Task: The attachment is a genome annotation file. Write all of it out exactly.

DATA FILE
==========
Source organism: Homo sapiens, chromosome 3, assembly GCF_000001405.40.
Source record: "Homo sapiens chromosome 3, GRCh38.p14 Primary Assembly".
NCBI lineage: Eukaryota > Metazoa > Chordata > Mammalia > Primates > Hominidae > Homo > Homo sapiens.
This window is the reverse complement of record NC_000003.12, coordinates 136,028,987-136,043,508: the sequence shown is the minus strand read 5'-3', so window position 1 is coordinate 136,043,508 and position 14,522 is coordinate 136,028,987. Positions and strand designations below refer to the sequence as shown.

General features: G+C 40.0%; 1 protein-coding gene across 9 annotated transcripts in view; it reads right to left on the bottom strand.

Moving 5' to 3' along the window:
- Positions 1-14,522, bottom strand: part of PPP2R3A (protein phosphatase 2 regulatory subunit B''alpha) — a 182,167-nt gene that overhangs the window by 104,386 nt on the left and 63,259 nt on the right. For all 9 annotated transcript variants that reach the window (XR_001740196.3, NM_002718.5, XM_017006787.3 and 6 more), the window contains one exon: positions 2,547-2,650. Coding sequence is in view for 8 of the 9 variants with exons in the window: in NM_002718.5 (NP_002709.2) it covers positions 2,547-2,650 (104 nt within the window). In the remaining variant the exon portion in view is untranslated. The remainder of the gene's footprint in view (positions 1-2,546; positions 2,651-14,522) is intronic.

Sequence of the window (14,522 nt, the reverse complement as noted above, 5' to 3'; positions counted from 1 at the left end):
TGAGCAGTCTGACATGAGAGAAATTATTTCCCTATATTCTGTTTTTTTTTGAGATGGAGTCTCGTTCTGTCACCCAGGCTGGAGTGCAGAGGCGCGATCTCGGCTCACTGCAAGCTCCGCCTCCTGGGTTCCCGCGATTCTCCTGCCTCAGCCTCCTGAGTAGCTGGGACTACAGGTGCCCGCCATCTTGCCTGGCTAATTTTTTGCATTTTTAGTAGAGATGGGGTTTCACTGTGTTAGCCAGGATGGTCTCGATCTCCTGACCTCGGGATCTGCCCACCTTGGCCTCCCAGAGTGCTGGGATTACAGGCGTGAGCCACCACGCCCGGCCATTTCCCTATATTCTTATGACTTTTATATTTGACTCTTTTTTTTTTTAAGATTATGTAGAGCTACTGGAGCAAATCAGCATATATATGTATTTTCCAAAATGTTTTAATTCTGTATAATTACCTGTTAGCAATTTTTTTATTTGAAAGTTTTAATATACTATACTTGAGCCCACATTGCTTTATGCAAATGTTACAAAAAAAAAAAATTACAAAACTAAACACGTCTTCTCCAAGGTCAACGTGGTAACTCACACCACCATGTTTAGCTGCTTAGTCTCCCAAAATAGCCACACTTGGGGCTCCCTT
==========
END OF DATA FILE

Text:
Source organism: Homo sapiens, chromosome 3, assembly GCF_000001405.40.
Source record: "Homo sapiens chromosome 3, GRCh38.p14 Primary Assembly".
NCBI lineage: Eukaryota > Metazoa > Chordata > Mammalia > Primates > Hominidae > Homo > Homo sapiens.
This window is the reverse complement of record NC_000003.12, coordinates 136,028,987-136,043,508: the sequence shown is the minus strand read 5'-3', so window position 1 is coordinate 136,043,508 and position 14,522 is coordinate 136,028,987. Positions and strand designations below refer to the sequence as shown.

General features: G+C 40.0%; 1 protein-coding gene across 9 annotated transcripts in view; it reads right to left on the bottom strand.

Moving 5' to 3' along the window:
- Positions 1-14,522, bottom strand: part of PPP2R3A (protein phosphatase 2 regulatory subunit B''alpha) — a 182,167-nt gene that overhangs the window by 104,386 nt on the left and 63,259 nt on the right. For all 9 annotated transcript variants that reach the window (XR_001740196.3, NM_002718.5, XM_017006787.3 and 6 more), the window contains one exon: positions 2,547-2,650. Coding sequence is in view for 8 of the 9 variants with exons in the window: in NM_002718.5 (NP_002709.2) it covers positions 2,547-2,650 (104 nt within the window). In the remaining variant the exon portion in view is untranslated. The remainder of the gene's footprint in view (positions 1-2,546; positions 2,651-14,522) is intronic.

Sequence of the window (14,522 nt, the reverse complement as noted above, 5' to 3'; positions counted from 1 at the left end):
TGAGCAGTCTGACATGAGAGAAATTATTTCCCTATATTCTGTTTTTTTTTGAGATGGAGTCTCGTTCTGTCACCCAGGCTGGAGTGCAGAGGCGCGATCTCGGCTCACTGCAAGCTCCGCCTCCTGGGTTCCCGCGATTCTCCTGCCTCAGCCTCCTGAGTAGCTGGGACTACAGGTGCCCGCCATCTTGCCTGGCTAATTTTTTGCATTTTTAGTAGAGATGGGGTTTCACTGTGTTAGCCAGGATGGTCTCGATCTCCTGACCTCGGGATCTGCCCACCTTGGCCTCCCAGAGTGCTGGGATTACAGGCGTGAGCCACCACGCCCGGCCATTTCCCTATATTCTTATGACTTTTATATTTGACTCTTTTTTTTTTTAAGATTATGTAGAGCTACTGGAGCAAATCAGCATATATATGTATTTTCCAAAATGTTTTAATTCTGTATAATTACCTGTTAGCAATTTTTTTATTTGAAAGTTTTAATATACTATACTTGAGCCCACATTGCTTTATGCAAATGTTACAAAAAAAAAAAATTACAAAACTAAACACGTCTTCTCCAAGGTCAACGTGGTAACTCACACCACCATGTTTAGCTGCTTAGTCTCCCAAAATAGCCACACTTGGGGCTCCCTT